Another young hopeful who failed to live up to expectation. Arriving from Rangers with many a Scottish young player of the year awards under his arm, he was tipped to be the next great Scottish defender to play for the club.

He of course was not. After making his début during Northampton Town’s victory over us at Anfield in the League Cup, Wilson struggled at the club.

He was loaned out, and eventually signed for Hearts on permanent deal – whom, as it happens, have just been relegated from Scotland’s top flight!

Right-Back: Bjorn Tore Kvarme (App.: 54. Goals: 0. 1996-1999)

A bit of a blast from the past here, Kvarme was signed from Norwegian club Rosenberg by Roy Evans. He started well as a Reds took the league by storm with their attractive style of play.

However, he was soon found out and his error that led to Everton’s Danny Cadamarteri scoring in 1997 continues to live long in the memory! You could say he was the Djimi Traore of the mid-nineties!

Right Midfield: Antonio Nunez (App.: 27. Goals: 1. 2004-2005)

LIVERPOOL, ENGLAND- SUNDAY NOVEMBER 28th 2004: Liverpool's Antonio Nunez takes on two Arsenal players during the Premiership match at Anfield. (Pic by David Rawcliffe/Proparganda)
Antonio Nunez takes on two Arsenal players during the Premier League match at Anfield. (Pic by David Rawcliffe/Proparganda)

Perhaps best remembered for bizarrely being part of the Michael Owen transfer to Real Madrid. We did also received £8 million but you could argue Madrid got the better end of the deal.

Every time Nunez appeared for the club it was a harsh reminder of how we let such a great striker go in the way we did. Injuries didn’t help his brief spell on Merseyside either, but you could tell straight away that he simply wasn’t good enough.

Although he did leave the club with a Champions League winners medal! Fair play to him I guess!

Centre Midfield: Christian Poulsen (App.: 21. Goals: 0. 2010-2011)

Another one of Roy Hodgson’s masterstrokes in acquiring the Dane’s services! Although hugely experienced throughout Europe, Poulsen was also hugely slow – particularly with the ball.

Along with Konchesky, he simply summed up the current England manager’s spell at the club: not good enough.

Centre Midfield: Alberto Aquilani (App.: 28. Goals: 2. 2009-2012)

Surely, the first rule when seeking to sign an expensive player is making sure his not injured! – unless he’s a Luis Suarez or Lionel Messi!

Unfortunately for Rafael Benitez, the Italian was neither. Signed as our replacement for Xabi Alonso, whenever Aquilani took to the field it was again a painful reminder of how much we missed the Spanish playmaker.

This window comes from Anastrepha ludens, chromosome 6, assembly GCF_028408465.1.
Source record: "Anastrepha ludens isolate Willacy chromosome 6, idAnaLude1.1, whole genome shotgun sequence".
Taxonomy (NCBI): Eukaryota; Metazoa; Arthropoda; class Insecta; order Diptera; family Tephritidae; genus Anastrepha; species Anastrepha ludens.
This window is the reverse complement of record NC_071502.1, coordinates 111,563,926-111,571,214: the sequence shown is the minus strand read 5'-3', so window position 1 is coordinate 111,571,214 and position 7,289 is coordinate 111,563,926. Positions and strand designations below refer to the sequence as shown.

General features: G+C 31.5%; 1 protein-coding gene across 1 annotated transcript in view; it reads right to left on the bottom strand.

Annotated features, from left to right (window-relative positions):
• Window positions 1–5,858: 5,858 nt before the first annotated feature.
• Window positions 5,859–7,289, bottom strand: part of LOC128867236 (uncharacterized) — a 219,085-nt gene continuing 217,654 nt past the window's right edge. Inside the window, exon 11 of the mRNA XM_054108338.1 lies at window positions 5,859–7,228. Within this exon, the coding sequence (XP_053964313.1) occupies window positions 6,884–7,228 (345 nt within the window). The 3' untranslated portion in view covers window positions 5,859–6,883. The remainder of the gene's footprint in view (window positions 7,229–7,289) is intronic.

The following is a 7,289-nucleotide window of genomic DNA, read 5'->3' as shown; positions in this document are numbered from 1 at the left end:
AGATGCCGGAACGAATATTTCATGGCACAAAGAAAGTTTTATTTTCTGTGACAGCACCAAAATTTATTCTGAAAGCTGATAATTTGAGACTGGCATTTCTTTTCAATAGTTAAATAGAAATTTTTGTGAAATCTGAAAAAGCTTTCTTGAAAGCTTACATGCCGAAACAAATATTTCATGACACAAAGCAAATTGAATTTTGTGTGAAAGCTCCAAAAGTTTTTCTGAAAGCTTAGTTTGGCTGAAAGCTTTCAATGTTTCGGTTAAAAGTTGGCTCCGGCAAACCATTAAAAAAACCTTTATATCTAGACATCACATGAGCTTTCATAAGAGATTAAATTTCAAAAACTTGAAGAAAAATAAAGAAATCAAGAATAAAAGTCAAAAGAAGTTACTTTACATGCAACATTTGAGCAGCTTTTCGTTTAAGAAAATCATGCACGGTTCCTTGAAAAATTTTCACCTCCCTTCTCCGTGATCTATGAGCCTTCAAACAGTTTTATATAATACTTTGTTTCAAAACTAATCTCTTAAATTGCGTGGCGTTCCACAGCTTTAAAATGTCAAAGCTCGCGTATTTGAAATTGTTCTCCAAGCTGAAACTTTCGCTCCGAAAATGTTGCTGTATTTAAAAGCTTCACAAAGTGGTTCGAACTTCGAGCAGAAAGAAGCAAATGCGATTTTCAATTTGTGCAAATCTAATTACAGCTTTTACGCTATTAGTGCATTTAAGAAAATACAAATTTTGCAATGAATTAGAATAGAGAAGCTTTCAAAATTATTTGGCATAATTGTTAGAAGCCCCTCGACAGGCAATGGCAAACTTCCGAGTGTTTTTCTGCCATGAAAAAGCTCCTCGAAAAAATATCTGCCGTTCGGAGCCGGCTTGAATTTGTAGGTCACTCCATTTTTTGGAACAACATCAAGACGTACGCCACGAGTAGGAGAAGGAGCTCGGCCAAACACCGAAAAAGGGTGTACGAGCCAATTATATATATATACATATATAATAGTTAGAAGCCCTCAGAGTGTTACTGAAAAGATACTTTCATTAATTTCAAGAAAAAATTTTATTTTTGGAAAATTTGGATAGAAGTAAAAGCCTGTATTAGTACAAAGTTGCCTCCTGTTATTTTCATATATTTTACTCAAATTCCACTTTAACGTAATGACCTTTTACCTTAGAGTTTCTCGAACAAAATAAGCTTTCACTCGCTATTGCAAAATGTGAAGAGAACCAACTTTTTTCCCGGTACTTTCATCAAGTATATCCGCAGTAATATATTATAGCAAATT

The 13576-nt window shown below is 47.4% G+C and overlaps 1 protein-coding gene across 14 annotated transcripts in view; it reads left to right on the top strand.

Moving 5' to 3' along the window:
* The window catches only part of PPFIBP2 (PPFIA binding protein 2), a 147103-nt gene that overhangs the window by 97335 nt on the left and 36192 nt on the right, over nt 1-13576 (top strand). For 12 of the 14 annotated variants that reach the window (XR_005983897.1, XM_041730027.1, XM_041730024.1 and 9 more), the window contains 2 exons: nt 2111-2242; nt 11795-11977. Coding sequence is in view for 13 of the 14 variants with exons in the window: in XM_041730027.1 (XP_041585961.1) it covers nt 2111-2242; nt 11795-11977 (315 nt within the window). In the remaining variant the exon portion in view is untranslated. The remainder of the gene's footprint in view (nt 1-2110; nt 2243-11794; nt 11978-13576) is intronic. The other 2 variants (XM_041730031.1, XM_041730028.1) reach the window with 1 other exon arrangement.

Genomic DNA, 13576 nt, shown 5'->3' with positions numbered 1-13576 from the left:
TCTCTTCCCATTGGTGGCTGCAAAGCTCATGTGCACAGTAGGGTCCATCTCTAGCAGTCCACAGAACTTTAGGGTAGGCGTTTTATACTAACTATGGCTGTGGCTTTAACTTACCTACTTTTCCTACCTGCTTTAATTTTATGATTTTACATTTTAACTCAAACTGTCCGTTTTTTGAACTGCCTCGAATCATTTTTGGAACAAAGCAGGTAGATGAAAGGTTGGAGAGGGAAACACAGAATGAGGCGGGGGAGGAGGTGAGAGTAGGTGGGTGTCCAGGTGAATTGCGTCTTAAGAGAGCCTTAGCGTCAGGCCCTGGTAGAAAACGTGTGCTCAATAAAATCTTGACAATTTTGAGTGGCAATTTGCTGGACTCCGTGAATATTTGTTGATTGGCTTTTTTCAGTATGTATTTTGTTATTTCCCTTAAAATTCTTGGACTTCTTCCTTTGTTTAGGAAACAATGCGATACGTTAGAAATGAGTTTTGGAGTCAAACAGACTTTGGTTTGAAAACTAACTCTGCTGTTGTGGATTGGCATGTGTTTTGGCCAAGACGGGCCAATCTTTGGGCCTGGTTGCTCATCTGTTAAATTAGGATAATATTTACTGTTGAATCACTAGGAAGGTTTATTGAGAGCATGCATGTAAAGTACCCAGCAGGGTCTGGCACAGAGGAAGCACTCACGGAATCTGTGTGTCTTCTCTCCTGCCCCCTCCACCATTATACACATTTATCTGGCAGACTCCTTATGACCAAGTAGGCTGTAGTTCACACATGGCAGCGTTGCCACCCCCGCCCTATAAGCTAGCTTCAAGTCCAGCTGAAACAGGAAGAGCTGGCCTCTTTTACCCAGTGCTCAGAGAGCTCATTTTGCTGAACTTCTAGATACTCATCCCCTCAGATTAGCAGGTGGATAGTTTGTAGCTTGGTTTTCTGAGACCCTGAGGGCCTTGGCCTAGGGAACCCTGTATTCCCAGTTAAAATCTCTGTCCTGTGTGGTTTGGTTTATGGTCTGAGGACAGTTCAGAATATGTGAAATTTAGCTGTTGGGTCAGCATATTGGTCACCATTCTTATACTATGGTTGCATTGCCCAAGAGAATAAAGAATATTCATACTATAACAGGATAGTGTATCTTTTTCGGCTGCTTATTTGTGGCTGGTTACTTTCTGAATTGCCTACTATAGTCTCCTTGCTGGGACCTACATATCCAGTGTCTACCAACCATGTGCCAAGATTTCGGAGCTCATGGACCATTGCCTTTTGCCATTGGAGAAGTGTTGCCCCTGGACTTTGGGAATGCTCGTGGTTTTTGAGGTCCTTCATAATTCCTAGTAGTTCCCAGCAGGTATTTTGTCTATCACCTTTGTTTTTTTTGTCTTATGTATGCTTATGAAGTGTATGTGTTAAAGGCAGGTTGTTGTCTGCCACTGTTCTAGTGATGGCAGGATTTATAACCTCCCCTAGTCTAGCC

The pace and hustle-and-bustle of the English game was too much for the injury-prone Roman, although he’s continued to make a name for himself back in Seri A – which I suppose says it all when you think about it!

Left Midfield: Bruno Cheyrou (App.: 48. Goals: 5. 2002-2004)

He may have looked like Zinedine Zidane, but he certainly didn’t play like him! He seemed more interested in driving Ferrari’s than playing for the club – where his impact was minimal to say the least.

He did get a winner at Stamford Bridge, as well as a tidy brace against Newcastle, but that was pretty much it. He simply embodied that when Gerard Houllier gets transfers wrong… he really does get them wrong!

Forward: El Hadji Diouf (App.: 80. Goals: 6. 2002-2004)

After supposedly making an impact in the 2002 World Cup, the Senegalese forward joined fellow international Salif Diao on Merseyside in a switch that saw both acquisitions get off to a decent start.

However, his antics on and off the ball was not the Liverpool way, and the fact that Houllier had a choice between signing him or Nicolas Anelka left us all the more frustrated! Was Diouf our worst ever No.9? Jamie Carragher seemed to think so!

Forward: Andriy Voronin (App.: 38. Goals: 6. 2007-2010)

Liverpool, England - Saturday, October 20, 2007: Liverpool's Andriy Voronin in action against Everton during the 206th Merseyside Derby match at Goodison Park. (Photo by David Rawcliffe/Propaganda)
Andriy Voronin in action against Everton during the 206th Merseyside Derby match at Goodison Park. (Photo by David Rawcliffe/Propaganda)

Signed on a free by Rafael Benitez, the ponytail-haired forward came to Anfield on the back of a few decent seasons in the German Bundesliga – so if anything his services would be a bonus.

He scored a beauty away at Toulouse in a Champions League qualifier, but the Kop faithful soon found out he’d need a hatful of chances before he could find the back of the net.

The amount of one-on-ones he seemed to mess up made Emile Heskey look world class. The fact that he wore the No.10 jersey was an unwanted statement at how far we’d slipped back as a club.

So what do you think? Is this team really all that bad? Whom would you have selected? Let us know in the comments section below.

I suppose the only bonus we can take from this embarrassment of players is the fact that thankfully, they didn’t all play for us at the same time. If this were the case, we’d be playing in the lower divisions now for sure!